The United Nations Security Council has unanimously adopted a resolution demanding an immediate ceasefire in conflict zones around the world so that COVID-19 vaccines can be distributed. Resolution 2565 demands that all parties to conflicts have to comply with international humanitarian law and allow for the distribution of COVID-19 vaccines to reach areas of armed conflict unhindered, as well as zones that were recently theatre of wars and where there are other complex humanitarian emergencies taking place.
The resolution also recognizes the crucial need for an extensive immunization against SARS-CoV-2, the virus responsible for COVID-19. Viruses constantly mutate as they spread. If governments continue to allow the virus to spread through a population, it is possible a variant could emerge that can’t be stopped with the current vaccines or be easily treated in hospitals.
The resolution, which was put forward by the UK and co-sponsored by 112 countries, also calls for developing international partnerships with a focus on scaling up the currents effort to make and distribute the vaccines. This is vital, as just last month the World Health Organization, which runs the COVAX program working for global equitable access to COVID-19 vaccines, reported that 75 percent of the current vaccine supply has been secured and administered by just 10 countries, while 130 countries – home to 2.5 billion people – had not received a single dose.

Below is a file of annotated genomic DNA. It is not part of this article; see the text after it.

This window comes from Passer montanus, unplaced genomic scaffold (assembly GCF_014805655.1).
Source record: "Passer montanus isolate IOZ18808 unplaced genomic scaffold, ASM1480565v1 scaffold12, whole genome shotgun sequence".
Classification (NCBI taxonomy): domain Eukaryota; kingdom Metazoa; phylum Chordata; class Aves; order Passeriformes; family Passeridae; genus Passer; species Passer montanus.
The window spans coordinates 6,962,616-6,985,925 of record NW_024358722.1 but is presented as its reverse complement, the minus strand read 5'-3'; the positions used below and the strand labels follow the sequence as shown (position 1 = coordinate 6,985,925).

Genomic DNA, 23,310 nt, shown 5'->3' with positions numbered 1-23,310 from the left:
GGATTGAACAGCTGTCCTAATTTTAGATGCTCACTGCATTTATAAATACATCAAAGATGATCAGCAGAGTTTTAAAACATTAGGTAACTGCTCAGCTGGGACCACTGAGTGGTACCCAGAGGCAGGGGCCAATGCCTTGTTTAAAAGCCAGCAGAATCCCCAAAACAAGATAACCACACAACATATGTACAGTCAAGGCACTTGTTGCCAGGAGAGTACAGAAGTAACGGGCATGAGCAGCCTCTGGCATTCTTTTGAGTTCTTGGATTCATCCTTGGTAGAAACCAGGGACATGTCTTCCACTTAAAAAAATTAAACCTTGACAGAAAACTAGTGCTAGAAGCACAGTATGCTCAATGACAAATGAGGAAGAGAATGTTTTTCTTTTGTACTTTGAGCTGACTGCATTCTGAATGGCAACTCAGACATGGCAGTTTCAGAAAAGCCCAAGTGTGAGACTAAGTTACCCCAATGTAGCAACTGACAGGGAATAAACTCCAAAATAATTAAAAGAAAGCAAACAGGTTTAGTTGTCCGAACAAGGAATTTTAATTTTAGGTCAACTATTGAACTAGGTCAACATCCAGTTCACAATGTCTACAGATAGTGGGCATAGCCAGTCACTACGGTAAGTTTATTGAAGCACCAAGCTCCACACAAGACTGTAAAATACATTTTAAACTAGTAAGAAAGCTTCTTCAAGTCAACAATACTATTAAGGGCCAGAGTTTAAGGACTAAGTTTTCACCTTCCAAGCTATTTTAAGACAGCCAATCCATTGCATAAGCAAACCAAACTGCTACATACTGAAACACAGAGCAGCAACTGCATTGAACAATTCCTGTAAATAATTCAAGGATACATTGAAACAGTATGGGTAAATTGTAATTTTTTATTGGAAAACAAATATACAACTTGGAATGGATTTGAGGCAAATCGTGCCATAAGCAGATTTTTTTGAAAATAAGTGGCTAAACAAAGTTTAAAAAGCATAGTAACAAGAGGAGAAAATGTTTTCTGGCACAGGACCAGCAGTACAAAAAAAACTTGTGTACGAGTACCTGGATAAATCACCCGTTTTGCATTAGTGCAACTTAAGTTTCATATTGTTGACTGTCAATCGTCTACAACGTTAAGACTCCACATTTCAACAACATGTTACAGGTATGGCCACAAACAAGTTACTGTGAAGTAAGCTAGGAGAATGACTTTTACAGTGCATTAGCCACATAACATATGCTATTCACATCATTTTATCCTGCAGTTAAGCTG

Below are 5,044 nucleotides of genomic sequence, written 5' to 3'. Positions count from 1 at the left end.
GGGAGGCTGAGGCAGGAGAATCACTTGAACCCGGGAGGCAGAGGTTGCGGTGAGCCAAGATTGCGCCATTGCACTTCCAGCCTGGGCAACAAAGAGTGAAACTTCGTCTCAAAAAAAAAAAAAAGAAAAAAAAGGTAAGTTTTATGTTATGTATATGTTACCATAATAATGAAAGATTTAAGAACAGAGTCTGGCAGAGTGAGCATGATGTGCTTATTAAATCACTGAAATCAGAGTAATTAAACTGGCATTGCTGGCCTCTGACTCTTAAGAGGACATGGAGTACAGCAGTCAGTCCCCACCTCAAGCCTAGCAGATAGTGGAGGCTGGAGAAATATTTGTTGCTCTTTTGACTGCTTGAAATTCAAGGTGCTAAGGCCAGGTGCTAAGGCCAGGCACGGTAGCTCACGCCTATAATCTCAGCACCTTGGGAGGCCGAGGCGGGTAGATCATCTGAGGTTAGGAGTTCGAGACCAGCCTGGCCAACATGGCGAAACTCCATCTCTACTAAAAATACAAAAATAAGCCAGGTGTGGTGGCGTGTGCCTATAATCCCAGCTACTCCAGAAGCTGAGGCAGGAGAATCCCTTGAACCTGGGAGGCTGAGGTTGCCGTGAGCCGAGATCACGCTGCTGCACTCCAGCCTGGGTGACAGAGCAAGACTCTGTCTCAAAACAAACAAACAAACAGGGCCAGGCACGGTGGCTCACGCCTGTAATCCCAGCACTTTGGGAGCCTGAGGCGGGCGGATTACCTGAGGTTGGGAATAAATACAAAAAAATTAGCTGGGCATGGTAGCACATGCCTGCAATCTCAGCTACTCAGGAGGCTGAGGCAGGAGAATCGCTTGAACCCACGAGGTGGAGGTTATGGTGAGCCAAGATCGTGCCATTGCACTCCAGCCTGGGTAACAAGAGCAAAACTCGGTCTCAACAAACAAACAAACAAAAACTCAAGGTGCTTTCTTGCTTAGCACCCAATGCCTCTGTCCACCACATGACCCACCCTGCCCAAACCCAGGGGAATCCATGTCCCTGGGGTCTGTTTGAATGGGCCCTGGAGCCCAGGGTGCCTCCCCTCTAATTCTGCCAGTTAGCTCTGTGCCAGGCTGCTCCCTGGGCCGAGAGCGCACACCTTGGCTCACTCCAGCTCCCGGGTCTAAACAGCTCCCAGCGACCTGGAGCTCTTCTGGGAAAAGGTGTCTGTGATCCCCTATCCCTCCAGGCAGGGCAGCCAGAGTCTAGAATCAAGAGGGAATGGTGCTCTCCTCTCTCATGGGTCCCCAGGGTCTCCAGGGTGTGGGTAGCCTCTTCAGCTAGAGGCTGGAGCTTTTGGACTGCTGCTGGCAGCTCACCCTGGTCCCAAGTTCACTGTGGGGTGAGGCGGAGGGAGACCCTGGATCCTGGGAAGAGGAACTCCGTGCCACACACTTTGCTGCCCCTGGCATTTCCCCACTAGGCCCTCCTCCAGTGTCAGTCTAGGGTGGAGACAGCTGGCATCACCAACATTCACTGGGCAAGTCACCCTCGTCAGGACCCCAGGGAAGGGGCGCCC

"We’re proud to lead in securing the swift and unanimous agreement of today’s UN Security Council ceasefires resolution, which will help get vaccines to people living in conflict zones," UK Foreign Secretary Dominic Raab said in a statement after the resolution was agreed on February 26.
"The resolution also builds support for COVAX, through which the UK is providing over a billion vaccine doses for the most vulnerable people around the world."
The World Trade Organization (WTO) is currently discussing a waiver on its Intellectual Property Rights to allow developing countries to start producing the vaccines themselves, ramping up global production, and getting ahead of the pandemic. However, several high-income countries, including the UK and the US, the European Union, and several companies have rejected this idea, first proposed by South Africa and India. The WTO is yet to make a decision but 400 American organizations have called on President Biden to endorse the waiver. Similarly, 115 members of the European Parliament have urged the European Union to do the same.
The UN security council is made of 15 members. Five of these are permanent: China, France, Russia, the UK, and the US. The remaining 10 are elected for a two-year term starting on January 1. Each year, five of these are replaced. The current non-permanent members for 2021 are Estonia, India, Ireland, Kenya, Mexico, Niger, Norway, Saint Vincent and the Grenadines, Tunisia, and Vietnam.
For more information about COVID-19, check out the IFLScience COVID-19 hub where you can follow the current state of the pandemic, the progress of vaccine development, and further insights into the disease.